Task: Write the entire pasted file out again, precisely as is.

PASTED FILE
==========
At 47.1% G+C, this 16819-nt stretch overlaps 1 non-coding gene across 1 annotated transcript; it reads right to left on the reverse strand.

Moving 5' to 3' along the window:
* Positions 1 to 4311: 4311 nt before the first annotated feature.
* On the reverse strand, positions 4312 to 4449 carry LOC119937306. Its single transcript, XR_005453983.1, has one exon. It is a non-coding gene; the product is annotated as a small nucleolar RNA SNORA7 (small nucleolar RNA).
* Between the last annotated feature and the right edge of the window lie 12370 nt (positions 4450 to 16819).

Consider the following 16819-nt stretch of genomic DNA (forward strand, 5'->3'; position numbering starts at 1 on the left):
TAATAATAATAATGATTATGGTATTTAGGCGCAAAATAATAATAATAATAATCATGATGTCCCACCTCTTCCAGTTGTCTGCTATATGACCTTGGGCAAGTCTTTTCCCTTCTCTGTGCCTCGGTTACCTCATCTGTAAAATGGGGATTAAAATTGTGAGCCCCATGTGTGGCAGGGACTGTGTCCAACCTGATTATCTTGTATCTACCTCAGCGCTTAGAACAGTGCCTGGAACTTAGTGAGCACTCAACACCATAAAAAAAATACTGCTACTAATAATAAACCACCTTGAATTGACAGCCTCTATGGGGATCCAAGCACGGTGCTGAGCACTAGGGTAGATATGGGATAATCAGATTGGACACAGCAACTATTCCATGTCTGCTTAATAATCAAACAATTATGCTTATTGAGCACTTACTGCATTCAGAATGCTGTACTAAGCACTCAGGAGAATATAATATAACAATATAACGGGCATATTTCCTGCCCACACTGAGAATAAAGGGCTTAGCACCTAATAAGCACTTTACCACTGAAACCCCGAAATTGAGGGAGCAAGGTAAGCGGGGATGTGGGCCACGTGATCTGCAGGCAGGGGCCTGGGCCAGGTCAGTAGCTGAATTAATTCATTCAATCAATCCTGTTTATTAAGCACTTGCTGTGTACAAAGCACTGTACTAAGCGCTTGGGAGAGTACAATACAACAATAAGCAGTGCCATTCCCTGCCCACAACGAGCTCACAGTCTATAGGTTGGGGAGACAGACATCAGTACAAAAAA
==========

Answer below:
At 47.1% G+C, this 16819-nt stretch overlaps 1 non-coding gene across 1 annotated transcript; it reads right to left on the reverse strand.

Moving 5' to 3' along the window:
* Positions 1 to 4311: 4311 nt before the first annotated feature.
* On the reverse strand, positions 4312 to 4449 carry LOC119937306. Its single transcript, XR_005453983.1, has one exon. It is a non-coding gene; the product is annotated as a small nucleolar RNA SNORA7 (small nucleolar RNA).
* Between the last annotated feature and the right edge of the window lie 12370 nt (positions 4450 to 16819).

Consider the following 16819-nt stretch of genomic DNA (forward strand, 5'->3'; position numbering starts at 1 on the left):
TAATAATAATAATGATTATGGTATTTAGGCGCAAAATAATAATAATAATAATCATGATGTCCCACCTCTTCCAGTTGTCTGCTATATGACCTTGGGCAAGTCTTTTCCCTTCTCTGTGCCTCGGTTACCTCATCTGTAAAATGGGGATTAAAATTGTGAGCCCCATGTGTGGCAGGGACTGTGTCCAACCTGATTATCTTGTATCTACCTCAGCGCTTAGAACAGTGCCTGGAACTTAGTGAGCACTCAACACCATAAAAAAAATACTGCTACTAATAATAAACCACCTTGAATTGACAGCCTCTATGGGGATCCAAGCACGGTGCTGAGCACTAGGGTAGATATGGGATAATCAGATTGGACACAGCAACTATTCCATGTCTGCTTAATAATCAAACAATTATGCTTATTGAGCACTTACTGCATTCAGAATGCTGTACTAAGCACTCAGGAGAATATAATATAACAATATAACGGGCATATTTCCTGCCCACACTGAGAATAAAGGGCTTAGCACCTAATAAGCACTTTACCACTGAAACCCCGAAATTGAGGGAGCAAGGTAAGCGGGGATGTGGGCCACGTGATCTGCAGGCAGGGGCCTGGGCCAGGTCAGTAGCTGAATTAATTCATTCAATCAATCCTGTTTATTAAGCACTTGCTGTGTACAAAGCACTGTACTAAGCGCTTGGGAGAGTACAATACAACAATAAGCAGTGCCATTCCCTGCCCACAACGAGCTCACAGTCTATAGGTTGGGGAGACAGACATCAGTACAAAAAA